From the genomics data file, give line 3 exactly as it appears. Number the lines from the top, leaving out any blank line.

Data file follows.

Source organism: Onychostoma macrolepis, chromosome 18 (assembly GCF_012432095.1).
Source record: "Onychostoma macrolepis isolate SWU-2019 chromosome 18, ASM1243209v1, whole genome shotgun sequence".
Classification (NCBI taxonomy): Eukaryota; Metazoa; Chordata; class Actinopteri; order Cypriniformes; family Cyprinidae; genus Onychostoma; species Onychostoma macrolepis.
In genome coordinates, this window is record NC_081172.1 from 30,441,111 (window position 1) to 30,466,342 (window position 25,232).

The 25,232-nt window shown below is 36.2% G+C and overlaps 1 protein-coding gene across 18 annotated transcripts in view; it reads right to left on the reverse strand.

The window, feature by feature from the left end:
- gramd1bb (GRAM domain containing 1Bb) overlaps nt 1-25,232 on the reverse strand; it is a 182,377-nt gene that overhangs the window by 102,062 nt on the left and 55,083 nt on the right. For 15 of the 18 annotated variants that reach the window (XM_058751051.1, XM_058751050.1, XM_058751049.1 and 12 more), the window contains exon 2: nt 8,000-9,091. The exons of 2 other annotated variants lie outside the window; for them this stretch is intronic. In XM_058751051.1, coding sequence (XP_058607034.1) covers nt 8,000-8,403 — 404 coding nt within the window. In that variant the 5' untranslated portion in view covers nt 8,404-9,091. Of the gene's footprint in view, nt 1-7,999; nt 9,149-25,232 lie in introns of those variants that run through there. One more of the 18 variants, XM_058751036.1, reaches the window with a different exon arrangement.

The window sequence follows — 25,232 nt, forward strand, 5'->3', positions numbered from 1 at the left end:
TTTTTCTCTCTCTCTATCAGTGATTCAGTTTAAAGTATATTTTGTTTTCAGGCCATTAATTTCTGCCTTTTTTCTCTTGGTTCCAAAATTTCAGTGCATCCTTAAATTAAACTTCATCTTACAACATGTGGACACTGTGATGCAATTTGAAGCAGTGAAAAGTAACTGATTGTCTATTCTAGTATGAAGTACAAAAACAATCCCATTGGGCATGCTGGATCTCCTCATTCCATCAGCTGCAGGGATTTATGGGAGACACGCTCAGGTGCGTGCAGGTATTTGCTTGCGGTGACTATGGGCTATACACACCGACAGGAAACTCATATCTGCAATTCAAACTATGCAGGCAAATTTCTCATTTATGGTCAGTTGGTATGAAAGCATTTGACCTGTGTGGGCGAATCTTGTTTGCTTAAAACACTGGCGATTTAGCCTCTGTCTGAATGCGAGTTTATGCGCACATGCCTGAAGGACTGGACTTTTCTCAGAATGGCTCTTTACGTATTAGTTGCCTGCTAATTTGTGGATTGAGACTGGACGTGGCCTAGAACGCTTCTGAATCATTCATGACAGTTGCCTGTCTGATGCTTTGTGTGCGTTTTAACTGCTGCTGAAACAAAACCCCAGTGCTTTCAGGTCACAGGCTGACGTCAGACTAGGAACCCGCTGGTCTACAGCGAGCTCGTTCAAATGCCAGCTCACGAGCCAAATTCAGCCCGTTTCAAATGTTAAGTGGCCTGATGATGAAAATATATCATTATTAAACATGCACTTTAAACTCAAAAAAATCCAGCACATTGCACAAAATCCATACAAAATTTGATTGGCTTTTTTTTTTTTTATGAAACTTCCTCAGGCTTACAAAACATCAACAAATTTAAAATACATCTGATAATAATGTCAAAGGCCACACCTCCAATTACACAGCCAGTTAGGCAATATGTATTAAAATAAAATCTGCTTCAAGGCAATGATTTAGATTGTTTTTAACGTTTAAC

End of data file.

Classification (NCBI taxonomy): Eukaryota; Metazoa; Chordata; class Actinopteri; order Cypriniformes; family Cyprinidae; genus Onychostoma; species Onychostoma macrolepis.